Todd Akin Defies Mitt Romney and Stays in Missouri Senate Race

Mitt Romney and Paul Ryan called on Todd Akin to quit Missouri Senate race.

Aug. 21, 2012— -- A defiant Rep. Todd Akin today rejected calls from Republican presidential candidate Mitt Romney and running mate Paul Ryan to drop out of the Missouri Senate race over his controversial comments about rape and pregnancy.

Akin let a 6 p.m. ET (5 p.m. CT) deadline pass without withdrawing his name from the ballot.

"As of 5 p.m. there's been no withdrawal filed," the secretary of state's office told ABC News. "[Akin] would have to have a court order now to get off the ballot."

Akin can still drop out of the race. Under Missouri law, he has until Sept. 25 to obtain a court order for his withdrawal, but it would require Akin to pay for a reprinting of ballots.

"Let me make it absolutely clear," Akin said on Mike Huckabee's radio show. "We're going to continue with this race for the U.S. Senate."

Akin wasn't swayed by appeals from Romney and Ryan as well as five current and former Missouri senators.

"Today, his fellow Missourians urged him to step aside," Romney said in a statement. "I think he should accept their counsel and exit the Senate race."

On Monday, Ryan had a five minute phone call with Akin urging him to consider stepping down.

"He didn't ask him to get out," the source said. "He said, basically, 'You need to reflect on this and think about what is best for you, your family and things you believe in.'"

When that didn't work Ryan today endorsed Romney's suggestion that Akin quit the race.

Instead, Akin posted an online video seeking "forgiveness" for saying that women rarely get pregnant from what he called "legitimate rape."

"By taking this stand, this is going to strengthen our country," he told Huckabee, calling in to the show for the second straight day. "It will strengthen the Republican Party."

"We can't run from our shadows," he said later during an interview with Missouri-based conservative talker Dana Loesch.

High-ranking GOP officials fear Akin's inflammatory words have sunk his chances of winning the Missouri race and may also scuttle Republicans' hopes of taking control of the Senate.

Earlier today, Akin gained an unlikely ally in the form of Democratic rival Sen. Claire McCaskill.

McCaskill, who is trailing Akin in the polls, said that Republican leaders should not be trying to overturn the results of the Republican primary that made Akin their candidate.

"Elections are sacred," McCaskill told St. Louis Fox affiliate KTVS. "There was an election, so I think the voters of Missouri should be respected, not have some big-wig, fancy people from Washington come in here and threaten him that he's got to drop out."

The National Republican Senate Committee questioned McCaskill's motives.

"It should not be lost on anyone that some of the only voices not calling for Congressman Akin to do the right thing and step aside are Claire McCaskill and the leaders of the pro-abortion movement," they said in a statement. "Senator McCaskill knows that the only way she wins re-election is if Todd Akin is her opponent in November."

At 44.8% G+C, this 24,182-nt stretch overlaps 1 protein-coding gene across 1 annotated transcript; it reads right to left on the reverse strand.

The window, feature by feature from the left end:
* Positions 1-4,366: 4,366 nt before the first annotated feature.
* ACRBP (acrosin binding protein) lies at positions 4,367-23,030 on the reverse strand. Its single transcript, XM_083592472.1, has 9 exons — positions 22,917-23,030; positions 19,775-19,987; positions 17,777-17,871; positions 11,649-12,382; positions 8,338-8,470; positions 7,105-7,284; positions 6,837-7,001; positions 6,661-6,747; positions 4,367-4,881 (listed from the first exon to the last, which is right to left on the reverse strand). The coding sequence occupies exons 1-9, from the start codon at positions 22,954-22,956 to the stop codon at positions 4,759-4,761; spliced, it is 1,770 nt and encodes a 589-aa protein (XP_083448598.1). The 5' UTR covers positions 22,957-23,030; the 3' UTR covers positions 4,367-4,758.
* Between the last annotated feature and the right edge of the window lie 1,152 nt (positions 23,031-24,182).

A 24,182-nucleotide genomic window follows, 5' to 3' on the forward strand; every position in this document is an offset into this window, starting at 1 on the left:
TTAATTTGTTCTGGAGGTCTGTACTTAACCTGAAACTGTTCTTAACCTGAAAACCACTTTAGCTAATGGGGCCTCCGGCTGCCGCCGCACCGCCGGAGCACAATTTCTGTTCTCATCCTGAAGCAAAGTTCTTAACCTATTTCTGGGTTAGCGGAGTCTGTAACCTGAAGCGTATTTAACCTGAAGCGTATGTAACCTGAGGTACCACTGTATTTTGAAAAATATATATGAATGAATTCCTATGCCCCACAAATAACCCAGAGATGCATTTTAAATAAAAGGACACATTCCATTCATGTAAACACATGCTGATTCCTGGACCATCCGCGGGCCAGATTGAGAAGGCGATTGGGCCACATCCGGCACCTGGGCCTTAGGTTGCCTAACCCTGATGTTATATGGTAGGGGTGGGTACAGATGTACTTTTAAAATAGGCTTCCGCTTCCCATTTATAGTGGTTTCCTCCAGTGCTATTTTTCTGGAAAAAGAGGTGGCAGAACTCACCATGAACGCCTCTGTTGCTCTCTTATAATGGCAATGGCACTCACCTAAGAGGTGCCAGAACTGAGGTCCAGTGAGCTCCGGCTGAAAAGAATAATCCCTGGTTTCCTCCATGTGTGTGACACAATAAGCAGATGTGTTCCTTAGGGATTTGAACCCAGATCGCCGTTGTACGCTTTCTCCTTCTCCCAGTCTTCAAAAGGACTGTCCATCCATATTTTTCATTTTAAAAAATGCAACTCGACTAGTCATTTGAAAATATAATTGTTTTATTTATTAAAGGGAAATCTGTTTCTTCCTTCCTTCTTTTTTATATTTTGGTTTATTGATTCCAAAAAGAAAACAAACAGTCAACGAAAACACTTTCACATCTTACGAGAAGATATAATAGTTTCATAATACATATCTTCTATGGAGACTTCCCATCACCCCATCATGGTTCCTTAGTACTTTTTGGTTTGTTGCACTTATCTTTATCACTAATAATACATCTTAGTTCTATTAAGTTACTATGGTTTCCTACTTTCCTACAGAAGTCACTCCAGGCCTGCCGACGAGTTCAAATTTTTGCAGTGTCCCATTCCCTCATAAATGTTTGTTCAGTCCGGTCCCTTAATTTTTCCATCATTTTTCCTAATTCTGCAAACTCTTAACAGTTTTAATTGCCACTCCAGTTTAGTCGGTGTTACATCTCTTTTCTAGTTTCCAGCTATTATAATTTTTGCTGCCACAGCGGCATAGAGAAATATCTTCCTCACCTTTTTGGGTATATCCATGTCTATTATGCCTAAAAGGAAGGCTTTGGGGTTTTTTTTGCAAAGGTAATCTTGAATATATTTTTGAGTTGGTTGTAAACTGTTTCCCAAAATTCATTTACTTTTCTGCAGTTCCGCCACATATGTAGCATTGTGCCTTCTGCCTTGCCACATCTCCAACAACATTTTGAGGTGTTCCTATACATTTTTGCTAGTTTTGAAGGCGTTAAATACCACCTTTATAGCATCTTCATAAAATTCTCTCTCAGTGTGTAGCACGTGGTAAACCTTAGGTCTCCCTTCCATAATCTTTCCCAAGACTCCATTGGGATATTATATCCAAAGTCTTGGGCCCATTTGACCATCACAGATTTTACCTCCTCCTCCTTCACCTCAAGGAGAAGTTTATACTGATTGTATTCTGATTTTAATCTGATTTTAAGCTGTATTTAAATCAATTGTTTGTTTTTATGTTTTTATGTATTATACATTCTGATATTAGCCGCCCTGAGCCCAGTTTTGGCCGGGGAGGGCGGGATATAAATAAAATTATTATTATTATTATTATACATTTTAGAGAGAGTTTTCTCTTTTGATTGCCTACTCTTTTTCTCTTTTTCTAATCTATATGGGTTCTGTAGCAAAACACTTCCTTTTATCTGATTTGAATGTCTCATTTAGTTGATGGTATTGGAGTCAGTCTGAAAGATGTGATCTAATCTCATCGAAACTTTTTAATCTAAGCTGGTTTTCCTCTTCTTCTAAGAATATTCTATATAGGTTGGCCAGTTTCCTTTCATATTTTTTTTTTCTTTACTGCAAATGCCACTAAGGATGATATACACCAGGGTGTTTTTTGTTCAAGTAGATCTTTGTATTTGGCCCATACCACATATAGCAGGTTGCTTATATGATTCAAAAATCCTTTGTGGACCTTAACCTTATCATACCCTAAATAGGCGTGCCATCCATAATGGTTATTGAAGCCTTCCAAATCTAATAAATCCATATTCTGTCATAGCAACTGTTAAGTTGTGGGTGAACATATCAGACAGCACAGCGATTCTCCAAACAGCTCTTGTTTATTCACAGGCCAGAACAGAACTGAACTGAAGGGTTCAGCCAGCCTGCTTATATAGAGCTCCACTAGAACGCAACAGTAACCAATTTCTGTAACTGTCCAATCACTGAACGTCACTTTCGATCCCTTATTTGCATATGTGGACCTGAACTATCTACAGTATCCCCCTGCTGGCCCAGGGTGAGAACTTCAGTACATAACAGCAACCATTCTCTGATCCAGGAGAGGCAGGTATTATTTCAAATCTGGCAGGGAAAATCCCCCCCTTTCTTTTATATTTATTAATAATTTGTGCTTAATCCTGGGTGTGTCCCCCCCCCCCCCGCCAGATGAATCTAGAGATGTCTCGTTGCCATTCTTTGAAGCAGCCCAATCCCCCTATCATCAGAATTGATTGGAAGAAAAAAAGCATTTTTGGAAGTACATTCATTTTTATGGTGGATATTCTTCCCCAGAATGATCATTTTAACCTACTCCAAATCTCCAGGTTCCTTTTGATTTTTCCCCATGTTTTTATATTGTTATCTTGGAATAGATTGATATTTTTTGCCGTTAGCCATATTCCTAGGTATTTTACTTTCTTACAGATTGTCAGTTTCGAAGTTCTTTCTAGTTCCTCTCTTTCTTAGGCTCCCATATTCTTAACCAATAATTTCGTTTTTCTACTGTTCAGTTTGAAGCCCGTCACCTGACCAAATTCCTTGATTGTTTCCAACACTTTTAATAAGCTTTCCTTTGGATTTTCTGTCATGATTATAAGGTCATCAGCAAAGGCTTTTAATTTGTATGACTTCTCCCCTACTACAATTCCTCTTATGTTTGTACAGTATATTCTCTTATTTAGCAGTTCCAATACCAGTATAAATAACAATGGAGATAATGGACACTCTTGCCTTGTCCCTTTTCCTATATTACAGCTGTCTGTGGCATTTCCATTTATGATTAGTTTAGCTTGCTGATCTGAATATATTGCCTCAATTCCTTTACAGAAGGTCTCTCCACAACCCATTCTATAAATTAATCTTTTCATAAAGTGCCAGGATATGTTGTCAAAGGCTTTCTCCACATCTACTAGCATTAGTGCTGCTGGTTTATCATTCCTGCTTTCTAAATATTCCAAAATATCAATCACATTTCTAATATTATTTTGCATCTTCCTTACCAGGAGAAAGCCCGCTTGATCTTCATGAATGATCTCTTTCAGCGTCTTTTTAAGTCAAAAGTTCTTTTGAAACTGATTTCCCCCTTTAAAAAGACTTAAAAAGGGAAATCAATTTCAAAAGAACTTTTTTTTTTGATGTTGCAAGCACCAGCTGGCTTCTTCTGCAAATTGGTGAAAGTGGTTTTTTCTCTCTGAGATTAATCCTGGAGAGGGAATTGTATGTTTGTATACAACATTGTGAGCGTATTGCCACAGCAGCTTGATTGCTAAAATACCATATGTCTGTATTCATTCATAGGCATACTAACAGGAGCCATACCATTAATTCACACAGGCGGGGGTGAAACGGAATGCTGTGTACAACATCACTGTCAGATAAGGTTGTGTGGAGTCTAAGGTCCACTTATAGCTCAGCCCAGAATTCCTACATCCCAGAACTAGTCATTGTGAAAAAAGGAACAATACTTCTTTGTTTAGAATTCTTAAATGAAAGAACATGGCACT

Among the big-name Republicans asking Akin to quit are his would-be colleagues, including Missouri's junior senator Roy Blunt, who issued a joint statement together with former Missouri U.S. senators John Ashcroft, Kit Bond, John Danforth, and Jim Talent.

"The issues at stake are too big, and this election is simply too important. The right decision is to step aside," they wrote.

Senate Minority Leader Mitch McConnell, Maine's Republican Sen. Olympia Snowe, Kelly Ayotte of New Hampshire and Richard Burr of North Carolina have all joined the chorus.

McConnell called Akin's initial remarks a "deeply offensive error at a time when his candidacy carries great consequence for the future of our country... To continue serving his country in the honorable way he has served throughout his career, it is time for Congressman Akin to step aside."

Todd Akin Won't Quit Missouri Senate Race After Rape Remark

On Monday, Sens. Scott Brown of Massachusetts, Ron Johnson of Wisconsin and Texas's John Cornyn, head of the National Republican Senate Committee, urged Akin to step aside. Additional pressure came from Karl Rove's powerful Crossroads GPS Super PAC which said it will pull all of its money out of Missouri if Akin stays in and the Tea Party Express which released a statement calling for Akin to "step down."

Akin tried to salvage his candidacy today by releasing a video asking voters for "forgiveness."

"Rape is an evil act" and "the mistake I made was in the words I said, not in the heart I hold," Akin tells voters in the video.

"Governor Romney and Congressman Ryan disagree with Mr. Akin's statement, and a Romney-Ryan administration would not oppose abortion in instances of rape," the campaign said yesterday, before dialing up the rhetoric.

Earlier today, the Republican National Convention approved a plank in their platform advocating for the passage of the "Human Life Amendment," which would ban abortion in all circumstances, even in cases of rape or incest.

It employs the same language that was used in the party platform in 2004 and 2008.

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